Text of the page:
Yes, he has called for an inquiry. We seem to be getting a new inquiry every single week. When are we going to get an inquiry for the recent scandals in British Columbia? Oh, I forgot. That is on the other side of the Rocky Mountains so it does not matter. We can forget about British Columbia because we do not really care about those people out there. When that scandal broke, the Prime Minister responded that it had nothing to do with him. The police had not asked him any questions about it and he did not feel that he needed to respond.

    There are a number of top lieutenants in British Columbia who are legislative assistants in the legislature earning $60,000 a year and flew to the Prime Minister's coronation in Toronto on private jets at a cost of $65,000 paid for by the Liberal Party of Canada. Where is the inquiry into that?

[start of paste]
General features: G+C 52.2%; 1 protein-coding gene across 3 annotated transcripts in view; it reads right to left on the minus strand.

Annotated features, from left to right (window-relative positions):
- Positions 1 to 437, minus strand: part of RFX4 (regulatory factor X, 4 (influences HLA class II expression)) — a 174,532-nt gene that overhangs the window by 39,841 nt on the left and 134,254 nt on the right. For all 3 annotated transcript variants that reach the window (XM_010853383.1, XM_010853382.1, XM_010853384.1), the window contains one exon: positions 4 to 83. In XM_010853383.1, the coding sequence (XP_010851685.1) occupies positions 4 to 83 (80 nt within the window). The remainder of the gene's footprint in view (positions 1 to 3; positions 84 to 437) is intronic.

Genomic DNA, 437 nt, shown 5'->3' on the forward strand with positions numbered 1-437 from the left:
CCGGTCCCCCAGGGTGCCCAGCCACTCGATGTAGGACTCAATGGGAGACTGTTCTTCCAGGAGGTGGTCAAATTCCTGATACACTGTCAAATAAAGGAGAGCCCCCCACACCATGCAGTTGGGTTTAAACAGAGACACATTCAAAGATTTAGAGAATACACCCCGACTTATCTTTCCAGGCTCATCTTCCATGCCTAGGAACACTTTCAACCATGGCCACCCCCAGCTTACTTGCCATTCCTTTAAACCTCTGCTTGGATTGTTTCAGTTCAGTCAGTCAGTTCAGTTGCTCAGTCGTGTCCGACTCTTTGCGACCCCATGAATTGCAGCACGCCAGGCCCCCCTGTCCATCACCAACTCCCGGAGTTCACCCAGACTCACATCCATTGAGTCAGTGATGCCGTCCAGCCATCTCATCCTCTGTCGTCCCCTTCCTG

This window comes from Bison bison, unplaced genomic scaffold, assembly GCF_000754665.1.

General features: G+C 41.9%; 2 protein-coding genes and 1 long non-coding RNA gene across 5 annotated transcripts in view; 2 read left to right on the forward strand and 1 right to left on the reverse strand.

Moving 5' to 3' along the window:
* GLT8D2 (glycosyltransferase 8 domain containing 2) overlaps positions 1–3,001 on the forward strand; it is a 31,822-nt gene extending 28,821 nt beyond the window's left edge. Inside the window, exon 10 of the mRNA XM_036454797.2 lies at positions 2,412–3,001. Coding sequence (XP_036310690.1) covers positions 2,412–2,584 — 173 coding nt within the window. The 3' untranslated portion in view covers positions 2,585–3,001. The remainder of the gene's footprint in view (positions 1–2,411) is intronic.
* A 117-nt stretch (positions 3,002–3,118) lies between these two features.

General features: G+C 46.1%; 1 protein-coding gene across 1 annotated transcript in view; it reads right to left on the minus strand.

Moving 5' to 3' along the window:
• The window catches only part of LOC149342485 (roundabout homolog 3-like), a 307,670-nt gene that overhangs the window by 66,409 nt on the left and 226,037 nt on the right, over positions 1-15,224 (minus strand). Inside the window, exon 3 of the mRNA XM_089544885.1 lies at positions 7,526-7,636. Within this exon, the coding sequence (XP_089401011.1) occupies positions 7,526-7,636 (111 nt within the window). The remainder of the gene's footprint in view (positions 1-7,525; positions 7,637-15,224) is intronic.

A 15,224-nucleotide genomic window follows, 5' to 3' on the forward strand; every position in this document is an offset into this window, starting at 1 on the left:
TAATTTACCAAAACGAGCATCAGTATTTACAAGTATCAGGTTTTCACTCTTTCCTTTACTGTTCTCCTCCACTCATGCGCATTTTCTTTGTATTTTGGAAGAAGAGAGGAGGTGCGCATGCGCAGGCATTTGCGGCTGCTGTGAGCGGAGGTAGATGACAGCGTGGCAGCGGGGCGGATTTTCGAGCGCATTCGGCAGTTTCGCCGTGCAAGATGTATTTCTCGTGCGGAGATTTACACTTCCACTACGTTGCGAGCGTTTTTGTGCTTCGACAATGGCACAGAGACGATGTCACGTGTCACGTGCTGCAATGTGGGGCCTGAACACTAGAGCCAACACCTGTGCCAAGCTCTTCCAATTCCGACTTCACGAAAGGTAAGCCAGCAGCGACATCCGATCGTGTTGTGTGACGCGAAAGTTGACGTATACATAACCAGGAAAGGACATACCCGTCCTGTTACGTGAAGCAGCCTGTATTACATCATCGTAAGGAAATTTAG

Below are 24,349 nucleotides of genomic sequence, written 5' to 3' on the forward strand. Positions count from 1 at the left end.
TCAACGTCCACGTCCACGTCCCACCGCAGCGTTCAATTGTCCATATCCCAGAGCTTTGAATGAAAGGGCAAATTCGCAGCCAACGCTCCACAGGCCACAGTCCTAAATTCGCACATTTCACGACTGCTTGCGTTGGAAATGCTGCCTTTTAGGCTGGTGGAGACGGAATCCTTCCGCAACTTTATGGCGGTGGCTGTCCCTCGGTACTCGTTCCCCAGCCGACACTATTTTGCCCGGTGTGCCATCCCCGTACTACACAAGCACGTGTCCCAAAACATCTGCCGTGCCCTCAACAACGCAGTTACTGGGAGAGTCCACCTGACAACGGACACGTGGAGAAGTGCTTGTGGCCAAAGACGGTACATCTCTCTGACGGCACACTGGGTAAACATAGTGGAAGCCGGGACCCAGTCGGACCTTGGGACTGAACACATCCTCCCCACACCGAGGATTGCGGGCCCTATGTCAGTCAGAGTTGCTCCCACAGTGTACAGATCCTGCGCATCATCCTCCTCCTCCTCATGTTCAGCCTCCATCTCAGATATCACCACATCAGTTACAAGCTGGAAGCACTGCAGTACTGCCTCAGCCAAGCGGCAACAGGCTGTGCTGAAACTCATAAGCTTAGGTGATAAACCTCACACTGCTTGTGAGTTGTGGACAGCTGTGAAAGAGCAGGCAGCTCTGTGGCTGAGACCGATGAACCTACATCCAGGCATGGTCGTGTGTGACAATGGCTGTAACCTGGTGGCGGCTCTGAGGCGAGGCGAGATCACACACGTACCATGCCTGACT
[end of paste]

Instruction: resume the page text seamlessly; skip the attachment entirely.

How about the tens of thousands of memberships that David Basi, one of the Prime Minister's top henchmen, signed up? CTV cameramen went door to door asking if people in my riding belonged to the Liberal Party of Canada. People were shocked to find out they were on the list. A few had been called but had not paid for memberships. These are the indisputable facts.

    He can talk about what is in print but what is in print is diametrically 180 degrees opposite to the actions of the government. Liberals do not deserve one seat in the House of Commons. I remind them to look back at what happened in the last British Columbia election when we saw a government which spent half a billion dollars on fast ferries. They had no respect for taxpayers' dollars. They were reduced to two seats because they did not deserve to represent the people.

    Neither does this government. It is time that Canadians look up. I look forward to the election when Canadians will have an opportunity to express their thoughts of this government on the ballot.